A Coaching Power Tool By Josh Bolland, Teen and Parent Coach, BRAZIL
Adult Coaching Learning Theory
When I first started my training as a coach, I was excited, as a high school guidance counselor, by the prospect of having a powerful tool at my disposal to help the teenagers I worked with. When I learned that coaching was largely based on Adult Learning Theory, I worried coaching might not help teenagers.
Adult Learning Theory, or Andragogy, is a learning theory developed by Malcolm Knowles that attempts to identify the unique needs of adult learners. According to this theory, adults need to know the reason behind what they are learning, their learning needs to be experiential, they prefer problem-solving approaches, and they appreciate more what they are learning when it connects to their life. (Instructional Design.Org)
Coaching fits well with andragogy because coaches help adult clients to discover their why during the sessions, the coaching process is experiential and requires clients to think through their problems, and the sessions all revolve around real-life situations that the clients bring.
Pedagogy, or Child Learning Theory, has traditionally held that students are dependent on their teachers. The teacher is responsible for what, when, and how the child will learn. Not only this, but the reason for learning is established by parent or teacher figures as well and so the motivation doesn’t come from the student. Learning subject knowledge is more important than problem-solving. (Pedagogy ) Students are seen as containers to be filled with the correct knowledge rather than builders of their own experiences and understanding. So, it makes sense in this light that coaching might not be a good fit for teenagers as a coach is not supposed to provide the answers for their clients.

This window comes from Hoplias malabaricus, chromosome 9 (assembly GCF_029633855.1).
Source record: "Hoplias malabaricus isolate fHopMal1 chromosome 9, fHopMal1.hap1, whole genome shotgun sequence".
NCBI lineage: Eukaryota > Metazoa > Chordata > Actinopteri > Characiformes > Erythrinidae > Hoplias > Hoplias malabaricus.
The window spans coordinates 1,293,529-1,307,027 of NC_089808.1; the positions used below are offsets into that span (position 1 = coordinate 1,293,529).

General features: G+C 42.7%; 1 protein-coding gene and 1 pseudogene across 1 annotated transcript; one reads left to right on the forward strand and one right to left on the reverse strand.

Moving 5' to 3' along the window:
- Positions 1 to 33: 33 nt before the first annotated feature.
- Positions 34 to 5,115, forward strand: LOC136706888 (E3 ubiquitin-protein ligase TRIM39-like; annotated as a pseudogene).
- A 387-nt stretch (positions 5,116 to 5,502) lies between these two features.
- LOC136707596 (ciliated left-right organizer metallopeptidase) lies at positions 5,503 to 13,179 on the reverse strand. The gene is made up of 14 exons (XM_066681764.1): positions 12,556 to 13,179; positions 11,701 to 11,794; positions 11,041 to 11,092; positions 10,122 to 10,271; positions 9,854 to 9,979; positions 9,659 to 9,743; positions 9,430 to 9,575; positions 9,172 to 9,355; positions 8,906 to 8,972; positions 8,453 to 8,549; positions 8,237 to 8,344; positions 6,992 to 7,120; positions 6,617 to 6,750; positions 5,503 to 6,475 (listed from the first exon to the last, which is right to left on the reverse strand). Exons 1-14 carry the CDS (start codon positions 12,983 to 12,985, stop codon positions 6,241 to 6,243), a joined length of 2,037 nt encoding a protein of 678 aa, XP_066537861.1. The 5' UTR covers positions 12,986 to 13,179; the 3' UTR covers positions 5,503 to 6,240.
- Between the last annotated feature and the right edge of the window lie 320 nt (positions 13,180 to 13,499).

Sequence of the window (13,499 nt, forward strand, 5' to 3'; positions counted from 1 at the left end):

However, pedagogy and andragogy are beginning to converge, and studies like those done by John Hattie have shown the effectiveness of Adult Learning Principles in helping children to increase their learning. One example is the move from monologic teacher talk to dialogic talk, which “aims to promote communication with and between students, to demonstrate the value of the views of students, and to help participants to share and build meaning collaboratively.” (Hattie, 82) This new perspective in pedagogy is very much aligned with the collaborative nature of coaching where the coach asks questions that deepen the client’s exploration of their own thoughts and behaviors.
Teen Coaching vs. Adult Coaching
In schools, no two students are ever at the same place in their learning. Often, teachers are asked to prepare lessons for a class of students who are at different levels pedagogically. In order to do this, teachers will often use a technique called scaffolding. Whereas one student may be able to work independently with minimal instructional input from the teacher to complete a task, another student may need more resources and for the task to be broken up into many smaller ones, each building on the other to accomplish the same task as the more independent student. When coaching teenagers, I have found that some of them participate in the coaching session just like any adult would. However, others have sometimes needed a bit more scaffolding.